VA Loan Delinquency Assistance For Veterans

Updated: April 11, 2024
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    VA loan delinquency assistance for veterans can help save a home in danger of being foreclosed upon. Missing a mortgage payment is a serious problem, but it’s also one that can be fixed long before a home winds up in the foreclosure process.

    You do not have to deal with financial difficulties alone; help is available from both the lender and the Department of Veterans Affairs for those with VA mortgage loans to protect the home and save it from being foreclosed upon.

    VA Home Loan Mortgage Payment Requirements

    A VA mortgage loan is like any other major line of credit; even though it is a military benefit, the payments must still be made on time. In cases where there may be a late or missed payment, it’s crucial that the borrower contact the lender as quickly as possible to make arrangements to avoid going into loan default.

    You also have the option of discussing your needs with a VA loan technician for the most current advice and options. We’ll cover more about talking with a VA technician later in the article.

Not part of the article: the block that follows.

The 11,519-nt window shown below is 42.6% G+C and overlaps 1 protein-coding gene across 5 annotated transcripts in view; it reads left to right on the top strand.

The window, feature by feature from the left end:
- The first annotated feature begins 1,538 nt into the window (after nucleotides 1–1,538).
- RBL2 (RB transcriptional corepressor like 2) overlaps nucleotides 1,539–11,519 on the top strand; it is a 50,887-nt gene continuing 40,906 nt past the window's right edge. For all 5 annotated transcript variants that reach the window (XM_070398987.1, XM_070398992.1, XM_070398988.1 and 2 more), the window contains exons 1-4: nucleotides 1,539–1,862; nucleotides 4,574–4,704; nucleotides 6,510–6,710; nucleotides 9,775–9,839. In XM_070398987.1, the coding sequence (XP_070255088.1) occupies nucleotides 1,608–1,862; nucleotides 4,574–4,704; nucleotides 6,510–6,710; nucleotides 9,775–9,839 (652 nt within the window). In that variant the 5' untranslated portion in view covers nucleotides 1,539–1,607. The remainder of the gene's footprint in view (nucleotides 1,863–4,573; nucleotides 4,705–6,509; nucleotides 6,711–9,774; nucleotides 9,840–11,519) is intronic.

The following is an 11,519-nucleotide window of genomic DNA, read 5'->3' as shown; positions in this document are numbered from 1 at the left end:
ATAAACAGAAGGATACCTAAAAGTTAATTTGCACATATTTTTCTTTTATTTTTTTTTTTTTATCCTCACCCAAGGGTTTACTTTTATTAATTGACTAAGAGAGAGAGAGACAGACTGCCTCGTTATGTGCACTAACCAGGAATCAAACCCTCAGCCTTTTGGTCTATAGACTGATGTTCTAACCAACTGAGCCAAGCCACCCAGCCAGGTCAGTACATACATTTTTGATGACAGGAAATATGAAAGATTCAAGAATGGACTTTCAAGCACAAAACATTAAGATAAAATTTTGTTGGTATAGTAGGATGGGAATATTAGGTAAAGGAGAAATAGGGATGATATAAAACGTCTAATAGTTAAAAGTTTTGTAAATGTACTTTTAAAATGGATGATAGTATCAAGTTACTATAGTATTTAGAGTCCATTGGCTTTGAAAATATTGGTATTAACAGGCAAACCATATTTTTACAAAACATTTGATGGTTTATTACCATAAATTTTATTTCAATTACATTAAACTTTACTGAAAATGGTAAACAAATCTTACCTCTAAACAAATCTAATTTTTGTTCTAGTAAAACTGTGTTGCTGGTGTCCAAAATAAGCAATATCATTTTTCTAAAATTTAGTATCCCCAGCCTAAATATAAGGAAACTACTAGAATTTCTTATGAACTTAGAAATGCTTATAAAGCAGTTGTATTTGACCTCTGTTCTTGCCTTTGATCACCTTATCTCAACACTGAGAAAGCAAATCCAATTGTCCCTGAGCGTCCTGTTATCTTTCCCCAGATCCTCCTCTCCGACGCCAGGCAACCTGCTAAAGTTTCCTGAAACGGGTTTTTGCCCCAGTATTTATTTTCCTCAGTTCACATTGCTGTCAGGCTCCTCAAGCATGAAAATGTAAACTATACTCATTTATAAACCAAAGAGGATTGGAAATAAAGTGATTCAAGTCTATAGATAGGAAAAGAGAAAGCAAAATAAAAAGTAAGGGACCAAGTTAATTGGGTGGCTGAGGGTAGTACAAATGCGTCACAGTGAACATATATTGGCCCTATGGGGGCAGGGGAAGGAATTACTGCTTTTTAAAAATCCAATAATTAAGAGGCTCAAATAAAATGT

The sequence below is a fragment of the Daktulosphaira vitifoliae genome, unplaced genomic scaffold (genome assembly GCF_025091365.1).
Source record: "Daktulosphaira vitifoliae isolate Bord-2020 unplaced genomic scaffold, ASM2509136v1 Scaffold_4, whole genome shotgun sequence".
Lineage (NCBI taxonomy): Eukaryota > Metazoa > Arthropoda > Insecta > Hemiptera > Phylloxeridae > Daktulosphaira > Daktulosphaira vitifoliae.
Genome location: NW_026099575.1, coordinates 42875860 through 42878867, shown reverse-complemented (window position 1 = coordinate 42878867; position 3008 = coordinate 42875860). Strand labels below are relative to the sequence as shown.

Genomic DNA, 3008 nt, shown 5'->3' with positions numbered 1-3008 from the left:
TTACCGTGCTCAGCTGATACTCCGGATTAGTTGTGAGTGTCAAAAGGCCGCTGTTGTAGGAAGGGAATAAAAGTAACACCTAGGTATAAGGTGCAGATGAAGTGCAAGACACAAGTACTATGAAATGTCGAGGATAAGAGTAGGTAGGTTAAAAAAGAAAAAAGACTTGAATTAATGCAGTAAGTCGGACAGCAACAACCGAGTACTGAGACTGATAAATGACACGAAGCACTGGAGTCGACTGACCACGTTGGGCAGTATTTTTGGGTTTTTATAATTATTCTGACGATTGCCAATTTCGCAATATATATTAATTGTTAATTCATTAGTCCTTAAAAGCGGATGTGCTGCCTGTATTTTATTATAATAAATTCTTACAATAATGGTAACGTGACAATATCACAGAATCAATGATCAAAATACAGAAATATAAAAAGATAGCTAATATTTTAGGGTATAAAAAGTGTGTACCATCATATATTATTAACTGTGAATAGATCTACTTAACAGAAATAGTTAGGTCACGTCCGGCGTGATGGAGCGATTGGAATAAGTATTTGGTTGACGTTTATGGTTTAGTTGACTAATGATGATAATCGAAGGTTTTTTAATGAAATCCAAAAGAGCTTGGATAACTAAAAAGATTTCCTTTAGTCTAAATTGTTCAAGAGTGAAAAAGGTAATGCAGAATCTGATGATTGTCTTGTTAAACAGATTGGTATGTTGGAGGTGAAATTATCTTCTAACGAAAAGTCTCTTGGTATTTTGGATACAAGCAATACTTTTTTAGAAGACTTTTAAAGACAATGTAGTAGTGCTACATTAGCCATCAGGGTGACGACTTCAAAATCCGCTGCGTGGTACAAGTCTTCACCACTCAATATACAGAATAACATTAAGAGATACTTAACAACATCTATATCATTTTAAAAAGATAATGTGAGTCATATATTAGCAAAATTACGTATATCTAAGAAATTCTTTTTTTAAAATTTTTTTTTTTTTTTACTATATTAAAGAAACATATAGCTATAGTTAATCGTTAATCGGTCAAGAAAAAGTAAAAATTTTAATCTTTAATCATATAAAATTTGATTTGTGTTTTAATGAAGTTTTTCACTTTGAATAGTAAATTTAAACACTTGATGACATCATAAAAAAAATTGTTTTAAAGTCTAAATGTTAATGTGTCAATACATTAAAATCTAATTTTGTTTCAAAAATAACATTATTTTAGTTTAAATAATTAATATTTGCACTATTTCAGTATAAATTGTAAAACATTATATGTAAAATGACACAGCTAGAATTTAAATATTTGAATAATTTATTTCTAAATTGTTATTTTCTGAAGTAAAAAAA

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    Veterans Who Need Financial Counseling To Avoid Foreclosure

    Did you know the Department of Veterans Affairs pledges help for veterans and surviving spouses of veterans? You may be eligible for financial counseling, and this may be offered to you even if your mortgage is not a VA home loan.

    Furthermore, the VA official site reminds those who have a VA Direct Loan or a VA-guaranteed mortgage that borrowers may contact the VA anytime “to request that we assign a VA Loan Technician to your loan.”

    These VA technicians may be able to provide financial counseling and help borrowers work with their lenders to avoid foreclosure (see the phone number listed below).

    Regardless of whether a borrower chooses to initiate such help on their own, the VA official site advises those with VA mortgages that after the loan becomes 61 days past due, a VA loan technician will be automatically assigned to your mortgage loan. Regardless, do not assume the VA will automatically try to reach out to you. It’s best to initiate the conversation yourself.

    What Happens When You Miss A VA Loan Payment?

    No two lenders handle things exactly the same way, but we can look at the information offered by the Department of Housing and Urban Development on the subject of foreclosure avoidance to learn what happens in general once a borrower starts missing home loan payments.

    36 Days Past Due

    A participating VA lender may report a missed mortgage payment to the major credit reporting agencies as early as 36 days late.